Shark Bay, Western Australia

State of Western Australia
S25 29 10 E113 26 10
Date of Inscription: 1991
Property : 2,200,902 ha
Ref: 578
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At the most westerly point of the Australian continent, Shark Bay, with its islands and the land surrounding it, has three exceptional natural features: its vast sea-grass beds, which are the largest (4,800 km2) and richest in the world; its dugong (‘sea cow’) population; and its stromatolites (colonies of algae which form hard, dome-shaped deposits and are among the oldest forms of life on earth). Shark Bay is also home to five species of endangered mammals.

On the Indian Ocean coast at the most westerly point of Australia, Shark Bay’s waters, islands and peninsulas covering a large area of some 2.2 million hectares (of which about 70% are marine waters) have a number of exceptional natural features, including one of the largest and most diverse seagrass beds in the world. However it is for its stromatolites (colonies of microbial mats that form hard, dome-shaped deposits which are said to be the oldest life forms on earth), that the property is most renowned. The property is also famous for its rich marine life including a large population of dugongs, and provides a refuge for a number of other globally threatened species.

Criterion (vii): One of the superlative natural phenomena present in this property is its stromatolites, which represent the oldest form of life on Earth and are comparable to living fossils. Shark Bay isalso one of the few marine areas in the world dominated by carbonates not associated with reef-building corals. This has led to the development of the Wooramel Seagrass Bank within Shark Bay, one of the largest seagrass meadows in the world with the most seagrass species recorded from one area. These values are supplemented by marine fauna such as dugong, dolphins, sharks, rays, turtles and fish, which occur in great numbers.

The hydrologic structure of Shark Bay, altered by the formation of the Faure Sill and a high evaporation, has produced a basin where marine waters are hypersaline (almost twice that of seawater) and contributed to extensive beaches consisting entirely of shells.  The profusion of peninsulas, islands and bays create a diversity of landscapes and exceptional coastal scenery.

Criterion (viii): Shark Bay contains, in the hypersaline Hamelin Pool, the most diverse and abundant examples of stromatolites (hard, dome-shaped structures formed by microbial mats) in the world. Analogous structures dominated marine ecosystems on Earth for more than 3,000 million years.

The stromatolites of Hamelin Pool were the first modern, living examples to be recognised that have a morphological diversity and abundance comparable to those that inhabited Proterozoic seas. As such, they are one of the world’s best examples of a living analogue for the study of the nature and evolution of the earth’s biosphere up until the early Cambrian.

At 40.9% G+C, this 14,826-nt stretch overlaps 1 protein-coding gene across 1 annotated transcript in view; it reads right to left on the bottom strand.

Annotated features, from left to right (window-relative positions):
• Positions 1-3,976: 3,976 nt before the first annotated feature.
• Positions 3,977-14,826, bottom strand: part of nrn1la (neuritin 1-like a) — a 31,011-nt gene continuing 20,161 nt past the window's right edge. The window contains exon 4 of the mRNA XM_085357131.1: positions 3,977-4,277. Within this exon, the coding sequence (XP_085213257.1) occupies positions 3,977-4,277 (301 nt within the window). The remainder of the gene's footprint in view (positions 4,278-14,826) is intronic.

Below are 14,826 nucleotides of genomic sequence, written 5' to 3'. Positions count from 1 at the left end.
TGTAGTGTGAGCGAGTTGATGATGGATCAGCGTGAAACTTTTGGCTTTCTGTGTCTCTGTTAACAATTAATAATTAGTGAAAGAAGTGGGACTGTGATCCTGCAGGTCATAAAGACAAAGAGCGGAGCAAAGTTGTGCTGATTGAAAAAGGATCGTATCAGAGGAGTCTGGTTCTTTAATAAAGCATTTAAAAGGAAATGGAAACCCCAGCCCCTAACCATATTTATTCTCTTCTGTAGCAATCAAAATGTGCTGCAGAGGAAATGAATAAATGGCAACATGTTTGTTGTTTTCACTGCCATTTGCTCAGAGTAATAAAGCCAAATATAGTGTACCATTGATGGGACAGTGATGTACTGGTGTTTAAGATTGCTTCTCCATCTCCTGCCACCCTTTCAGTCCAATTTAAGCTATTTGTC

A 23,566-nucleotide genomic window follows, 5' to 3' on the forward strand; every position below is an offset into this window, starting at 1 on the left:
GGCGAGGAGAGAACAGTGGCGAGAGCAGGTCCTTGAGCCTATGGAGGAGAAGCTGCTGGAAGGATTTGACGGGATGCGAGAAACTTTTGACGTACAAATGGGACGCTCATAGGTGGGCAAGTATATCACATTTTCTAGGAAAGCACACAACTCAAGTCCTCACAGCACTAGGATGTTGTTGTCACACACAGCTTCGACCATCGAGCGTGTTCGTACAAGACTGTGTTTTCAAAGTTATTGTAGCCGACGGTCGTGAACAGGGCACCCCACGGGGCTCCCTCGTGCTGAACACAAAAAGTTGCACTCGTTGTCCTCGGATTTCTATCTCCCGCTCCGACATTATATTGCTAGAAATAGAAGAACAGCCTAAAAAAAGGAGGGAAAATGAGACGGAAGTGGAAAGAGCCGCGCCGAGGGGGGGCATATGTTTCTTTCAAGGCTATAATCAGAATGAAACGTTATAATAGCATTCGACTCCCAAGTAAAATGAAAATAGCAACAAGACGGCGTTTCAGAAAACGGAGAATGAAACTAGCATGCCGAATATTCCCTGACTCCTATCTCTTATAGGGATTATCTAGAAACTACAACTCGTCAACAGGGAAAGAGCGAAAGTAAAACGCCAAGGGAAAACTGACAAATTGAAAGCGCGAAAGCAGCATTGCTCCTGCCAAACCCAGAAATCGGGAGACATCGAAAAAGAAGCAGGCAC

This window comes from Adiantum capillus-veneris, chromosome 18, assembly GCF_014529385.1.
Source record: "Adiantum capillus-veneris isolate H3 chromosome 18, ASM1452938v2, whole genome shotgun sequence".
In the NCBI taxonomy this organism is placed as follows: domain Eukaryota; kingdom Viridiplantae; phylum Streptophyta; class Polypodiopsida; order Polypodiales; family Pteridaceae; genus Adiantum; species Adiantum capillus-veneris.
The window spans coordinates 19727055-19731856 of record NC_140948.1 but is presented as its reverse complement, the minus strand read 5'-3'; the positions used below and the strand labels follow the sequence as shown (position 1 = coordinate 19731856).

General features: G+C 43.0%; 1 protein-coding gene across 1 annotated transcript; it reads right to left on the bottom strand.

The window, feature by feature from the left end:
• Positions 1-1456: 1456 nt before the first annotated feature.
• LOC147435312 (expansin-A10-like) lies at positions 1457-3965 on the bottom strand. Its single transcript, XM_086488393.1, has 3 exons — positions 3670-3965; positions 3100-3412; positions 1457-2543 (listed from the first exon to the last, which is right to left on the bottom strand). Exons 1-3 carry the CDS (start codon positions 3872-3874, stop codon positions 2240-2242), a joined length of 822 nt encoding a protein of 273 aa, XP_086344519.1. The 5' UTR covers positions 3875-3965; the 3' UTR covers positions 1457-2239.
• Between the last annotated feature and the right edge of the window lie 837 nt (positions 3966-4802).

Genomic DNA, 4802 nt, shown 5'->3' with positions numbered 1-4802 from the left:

The Wooramel Seagrass Bank is also of great geological interest due to the extensive deposit of limestone sands associated with the bank, formed by the precipitation of calcium carbonate from hypersaline waters.

Criterion (ix): Shark Bay provides outstanding examples of processes of biological and geomorphic evolution taking place in a largely unmodified environment. These include the evolution of the Bay’s hydrological system, the hypersaline environment of Hamelin Pool and the biological processes of ongoing speciation, succession and the creation of refugia.

One of the exceptional features of Shark Bay is the steep gradient in salinities, creating three biotic zones that have a marked effect on the distribution and abundance of marine organisms. Hypersaline conditions in Hamelin Pool have led to the development of a number of significant geological and biological features including the ‘living fossil’ stromatolites.

The unusual features of Shark Bay have also created the Wooramel Seagrass Bank. Covering 103,000 ha, it is the largest structure of its type in the world. Seagrasses are aquatic flowering plants that form meadows in near-shore brackish or marine waters in temperate and tropical regions, producing one of the world’s most productive aquatic ecosystems. Australia has one of the highest diversity of seagrasses globally, with 12 species occurring in the Bay.

Criterion (x): Shark Bay is a refuge for many globally threatened species of plants and animals. The property is located at the transition zone between two of Western Australia’s main botanical provinces, the arid Eremaean, dominated by Acacia species and the temperate South West, dominated by Eucalyptus species, and thus contains a mixture of two biotas, many at the limit of their southern or northern range. The property contains either the only or major populations of five globally threatened mammals, including the Burrowing Bettong (now classified as Near Threatened), Rufous Hare Wallaby, Banded Hare Wallaby, the Shark Bay Mouse and the Western Barred Bandicoot. A number of globally threatened plant and reptile species also occur in the terrestrial part of the property.

Shark Bay’s sheltered coves and lush seagrass beds are a haven for marine species, including Green Turtle and Loggerhead Turtle (both Endangered, and the property provides one of Australia’s most important nesting areas for this second species). Shark Bay is one of the world’s most significant and secure strongholds for the protection of Dugong, with a population of around 11,000. Increasing numbers of Humpback Whales and Southern Right Whales use Shark Bay as a migratory staging post, and a famous population of Bottlenose Dolphin lives in the Bay. Large numbers of sharks and rays are readily observed, including the Manta Ray which is now considered globally threatened.

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